This Year's Home Run Derby Sounds Pretty Good, Actually

Illustration for article titled This Year's Home Run Derby Sounds Pretty Good, Actually

MLB released the format for this year’s Home Run Derby today. It’s, uh, different.


The format move to an eight-player bracket and timed rounds instead of the traditional system of outs guarantees that we’ll see plenty of swinging away and fewer bouts of players taking pitch after pitch or having short, unsatisfying trips to the plate. This is good! In theory! We’ll see how it plays out in real time, as players are up against the clock and the main sticking point is getting enough pitches right in the cradle—something not at all up to the hitter. Then again, it privileges hitters who can crack a home run from anywhere, so that isn’t so bad.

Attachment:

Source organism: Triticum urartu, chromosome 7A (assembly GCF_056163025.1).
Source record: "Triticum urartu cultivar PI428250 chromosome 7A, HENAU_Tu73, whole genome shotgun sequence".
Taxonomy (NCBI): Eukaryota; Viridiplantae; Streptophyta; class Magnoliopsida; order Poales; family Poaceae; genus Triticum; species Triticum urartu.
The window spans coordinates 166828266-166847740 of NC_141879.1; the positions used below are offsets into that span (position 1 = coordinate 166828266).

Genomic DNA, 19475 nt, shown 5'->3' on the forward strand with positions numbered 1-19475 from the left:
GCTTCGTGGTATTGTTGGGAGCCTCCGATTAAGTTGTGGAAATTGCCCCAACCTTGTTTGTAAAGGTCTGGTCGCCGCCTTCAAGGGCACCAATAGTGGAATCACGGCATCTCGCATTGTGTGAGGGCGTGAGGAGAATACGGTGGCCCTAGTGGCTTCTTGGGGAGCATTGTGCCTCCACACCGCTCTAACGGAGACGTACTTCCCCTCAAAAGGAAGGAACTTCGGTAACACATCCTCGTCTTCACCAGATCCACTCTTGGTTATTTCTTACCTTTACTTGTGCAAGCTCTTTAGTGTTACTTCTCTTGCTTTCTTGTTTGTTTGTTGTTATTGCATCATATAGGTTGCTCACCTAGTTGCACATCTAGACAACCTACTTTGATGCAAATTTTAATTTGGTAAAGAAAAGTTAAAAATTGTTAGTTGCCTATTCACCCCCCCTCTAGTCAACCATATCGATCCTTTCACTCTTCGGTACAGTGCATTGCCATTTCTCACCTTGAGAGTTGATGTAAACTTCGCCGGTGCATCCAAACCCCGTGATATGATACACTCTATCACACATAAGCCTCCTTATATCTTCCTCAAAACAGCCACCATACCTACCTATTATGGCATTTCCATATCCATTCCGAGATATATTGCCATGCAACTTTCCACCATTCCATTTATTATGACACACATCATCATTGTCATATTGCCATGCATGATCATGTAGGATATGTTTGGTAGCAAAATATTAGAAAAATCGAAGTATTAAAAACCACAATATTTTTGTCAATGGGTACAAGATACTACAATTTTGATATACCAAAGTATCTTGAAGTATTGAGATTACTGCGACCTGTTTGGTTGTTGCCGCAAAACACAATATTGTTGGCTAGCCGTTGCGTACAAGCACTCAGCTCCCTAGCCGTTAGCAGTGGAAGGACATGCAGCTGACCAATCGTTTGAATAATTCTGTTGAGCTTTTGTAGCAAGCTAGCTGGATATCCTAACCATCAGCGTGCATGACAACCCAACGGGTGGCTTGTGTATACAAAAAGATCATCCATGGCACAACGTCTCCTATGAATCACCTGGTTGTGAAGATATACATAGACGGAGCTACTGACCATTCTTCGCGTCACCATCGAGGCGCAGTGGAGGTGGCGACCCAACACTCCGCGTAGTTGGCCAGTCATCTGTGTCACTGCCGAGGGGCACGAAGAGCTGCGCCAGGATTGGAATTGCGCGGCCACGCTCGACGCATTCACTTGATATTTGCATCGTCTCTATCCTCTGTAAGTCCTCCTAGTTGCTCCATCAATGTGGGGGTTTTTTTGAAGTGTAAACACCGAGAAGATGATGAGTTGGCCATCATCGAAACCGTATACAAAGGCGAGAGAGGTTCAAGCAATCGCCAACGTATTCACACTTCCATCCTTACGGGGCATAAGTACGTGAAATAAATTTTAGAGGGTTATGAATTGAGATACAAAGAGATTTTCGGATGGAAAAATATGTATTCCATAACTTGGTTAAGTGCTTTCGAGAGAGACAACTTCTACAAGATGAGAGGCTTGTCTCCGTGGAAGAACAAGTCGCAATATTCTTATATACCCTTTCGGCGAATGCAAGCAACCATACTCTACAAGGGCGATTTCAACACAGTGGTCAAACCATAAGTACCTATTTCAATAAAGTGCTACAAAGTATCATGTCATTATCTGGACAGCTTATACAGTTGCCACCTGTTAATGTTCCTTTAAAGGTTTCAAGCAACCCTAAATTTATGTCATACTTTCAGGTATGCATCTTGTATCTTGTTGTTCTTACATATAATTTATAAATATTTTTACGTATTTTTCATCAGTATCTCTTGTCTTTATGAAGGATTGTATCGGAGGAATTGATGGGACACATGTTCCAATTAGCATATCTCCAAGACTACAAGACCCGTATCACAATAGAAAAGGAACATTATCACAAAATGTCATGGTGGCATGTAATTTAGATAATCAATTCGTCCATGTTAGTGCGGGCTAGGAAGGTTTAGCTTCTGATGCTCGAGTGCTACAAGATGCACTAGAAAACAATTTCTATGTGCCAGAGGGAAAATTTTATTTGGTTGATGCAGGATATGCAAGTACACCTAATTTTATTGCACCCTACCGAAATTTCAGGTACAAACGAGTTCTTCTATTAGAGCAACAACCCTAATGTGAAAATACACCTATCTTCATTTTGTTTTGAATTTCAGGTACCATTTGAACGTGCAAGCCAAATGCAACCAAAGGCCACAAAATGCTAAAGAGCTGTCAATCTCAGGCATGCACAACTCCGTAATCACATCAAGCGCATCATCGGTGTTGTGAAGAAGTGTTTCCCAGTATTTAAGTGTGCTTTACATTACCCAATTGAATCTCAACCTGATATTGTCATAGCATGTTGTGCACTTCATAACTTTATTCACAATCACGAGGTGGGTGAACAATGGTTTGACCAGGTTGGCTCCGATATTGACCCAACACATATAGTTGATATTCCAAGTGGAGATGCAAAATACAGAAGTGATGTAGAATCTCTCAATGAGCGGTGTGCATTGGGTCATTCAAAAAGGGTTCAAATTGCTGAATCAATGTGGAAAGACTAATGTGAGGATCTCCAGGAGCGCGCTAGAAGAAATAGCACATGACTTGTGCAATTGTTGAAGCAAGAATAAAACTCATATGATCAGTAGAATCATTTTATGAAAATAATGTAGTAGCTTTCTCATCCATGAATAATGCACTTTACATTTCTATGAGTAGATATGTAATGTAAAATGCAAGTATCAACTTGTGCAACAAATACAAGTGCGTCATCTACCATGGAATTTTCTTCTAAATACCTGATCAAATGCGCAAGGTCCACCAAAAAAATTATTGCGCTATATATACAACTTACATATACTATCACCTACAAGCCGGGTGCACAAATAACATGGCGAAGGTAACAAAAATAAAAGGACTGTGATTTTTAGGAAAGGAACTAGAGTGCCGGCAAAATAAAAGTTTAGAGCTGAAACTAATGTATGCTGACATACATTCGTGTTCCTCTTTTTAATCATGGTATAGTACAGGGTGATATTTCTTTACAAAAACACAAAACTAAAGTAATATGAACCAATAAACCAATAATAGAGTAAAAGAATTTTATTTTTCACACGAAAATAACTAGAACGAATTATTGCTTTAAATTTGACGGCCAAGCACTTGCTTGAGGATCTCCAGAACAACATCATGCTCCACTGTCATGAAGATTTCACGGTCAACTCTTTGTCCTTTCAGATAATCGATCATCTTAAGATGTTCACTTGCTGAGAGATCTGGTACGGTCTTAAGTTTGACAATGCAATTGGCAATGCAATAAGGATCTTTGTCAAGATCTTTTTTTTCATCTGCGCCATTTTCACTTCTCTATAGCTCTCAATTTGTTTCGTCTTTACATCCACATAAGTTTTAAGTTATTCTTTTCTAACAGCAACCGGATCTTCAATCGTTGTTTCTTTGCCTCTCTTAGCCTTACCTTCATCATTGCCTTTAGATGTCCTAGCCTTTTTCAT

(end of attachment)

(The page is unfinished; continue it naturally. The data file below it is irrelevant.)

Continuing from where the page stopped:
Batters can also earn bonus time for hitting particularly long home runs, which will hopefully lead to a giant man crushing the ball so hard in the first round that he gasses himself in the added time and flames out in the next round—guys hitting too many home runs in round 1 and then getting bounced is one of the great parts of any home run derby, and structuring the contest to encourage it is a good thing.

Just two things now. One, make sure Puig is in the derby, even though he missed a bunch of games. Two, bonus time for cool bat flips.

Photo via Getty